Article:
Omarosa Manigault Newman, best known for her first name only, who has resigned under duress from her public liaison job at the White House, is leaving true to form—amid a cloud of controversy and with sparks flying.
The White House has confirmed her resignation, effective Jan. 20. The official White House reason is that she is leaving to pursue “other opportunities.”
“Thank you Omarosa for your service! I wish you continued success,” said a Dec. 13 tweet from President Donald Trump, who hand-picked Omarosa, a friend. They have known each other 14 years, since her national television debut on his reality show, “The Apprentice.”
But the full circumstances surrounding Omarosa’s departure remain cloudy at best amid numerous reports that she was fired or forced to resign in a heated confrontation with Trump’s Chief of Staff, Gen. John Kelly. She has only conceded that there was a tense conversation with Kelly in the White House Situation Room. Since his arrival last July, Kelly had limited her access to the Oval Office, where she initially had the freedom to come and go.
On ABC, the only media outlet that has interviewed her since the resignation, the clearly angry Omarosa said reports that she was fired are “a hundred percent false.” But, then she added, “But when I have a chance to tell my story to tell—quite a story—as the only African-American woman in this White House, as a senior staff and assistant to the president, I have seen things that have made me uncomfortable, that have upset me, that have affected me deeply and emotionally, that has affected my community and my people, and when I can tell my story, it is a profound story that I know the world will want to hear.”
Omarosa was reached to obtain responses on issues raised in this article, but she declined comment because she is still a White House employee until Jan. 20. She was only allowed the interviews with ABC News.
Black Republicans say Omarosa blocked them from jobs
Meanwhile, Black Republicans claim Omarosa blocked them from jobs to maintain her status as the “only African-American woman … senior staff and assistant to the president,” as she described herself on ABC. Her actual title is assistant to the president and director of communications in the White House Office of Public Liaison.
But her actual job description appears not to have been clearly defined. In interviews with the Trice Edney News Wire, Black Republicans blame her for blocking Black job applicants from the Trump administration, including Republican stalwart Kay Coles James, who was appointed Dec. 19 as the first African-American and first woman president of the conservative Heritage Foundation.
“I was blocked personally,” said Eugene Craig. “Essentially, my file was pulled, and I wasn’t deemed pro-Trump enough. The official excuse was that I wasn’t pro-Trump enough, although I was the sitting chair of the Maryland Republican Party.”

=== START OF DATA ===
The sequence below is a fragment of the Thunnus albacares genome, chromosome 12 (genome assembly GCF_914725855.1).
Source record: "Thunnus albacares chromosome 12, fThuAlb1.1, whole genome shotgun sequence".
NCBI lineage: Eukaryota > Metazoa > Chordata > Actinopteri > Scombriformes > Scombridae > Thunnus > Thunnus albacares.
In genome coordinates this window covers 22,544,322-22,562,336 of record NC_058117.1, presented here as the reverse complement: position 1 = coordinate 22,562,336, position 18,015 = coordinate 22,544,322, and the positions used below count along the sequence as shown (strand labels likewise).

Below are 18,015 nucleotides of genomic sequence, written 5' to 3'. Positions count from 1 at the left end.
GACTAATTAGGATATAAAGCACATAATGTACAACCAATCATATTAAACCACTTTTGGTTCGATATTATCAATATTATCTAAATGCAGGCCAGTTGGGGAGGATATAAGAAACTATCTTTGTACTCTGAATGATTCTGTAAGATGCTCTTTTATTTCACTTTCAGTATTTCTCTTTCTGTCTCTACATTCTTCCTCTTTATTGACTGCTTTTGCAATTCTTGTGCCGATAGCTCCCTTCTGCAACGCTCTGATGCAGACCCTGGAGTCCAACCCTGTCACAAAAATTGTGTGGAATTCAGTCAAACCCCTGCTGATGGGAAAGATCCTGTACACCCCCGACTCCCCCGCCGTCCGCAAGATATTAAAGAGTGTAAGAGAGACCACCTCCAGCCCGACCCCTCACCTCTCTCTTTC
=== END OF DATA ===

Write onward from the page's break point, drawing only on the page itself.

Sources said because of President Trump’s need for loyalty, that attribute was among the top considerations for key White House positions. Craig admits that he was a “never Trumper all the way,” but that was during the campaign. Craig says he noticed that when the time came for consideration for jobs and the broad banner of Republicanism, white never-Trumpers were given consideration, whereas African-Americans were not.
“The flood gates were opened, but Omarosa held all of us to a different standard,” said Craig. “She had say over a lot of the Black resumes. I know for a fact from promises that she made us directly.”
Craig said a January conference call with the Republican National Committee and Trump transition team was held “specifically for African-American activists and party loyalists.”
He said, “During the middle of the call, she jumped on and bogarted on. And she came in and she made us these promises that this would be the most diverse administration in history. And she’ll help us with whatever we need and wherever we wanted to go into government and to shoot our resumes over to her and she gave us her official transition email. She said this administration has a goal of having 25 percent minority hiring. They wanted 25 percent of the workforce to be Black and Hispanic … So, she positioned herself as the end all be all for Black things; for Black people in the administration.”
Ayshia Connors, a former deputy director of African-American engagement at the Republican National Committee, now a senior adviser to Rep. Brian Fitzpatrick (R-Pa.), agrees. She described an initiative by The Joint Center for Political and Economic Studies and Insight America, an organization headed by former Republican Congressman J. C. Watts:
“There were hundreds, probably thousands of resumes of qualified individuals in the Black community that were ready and prepared to go into any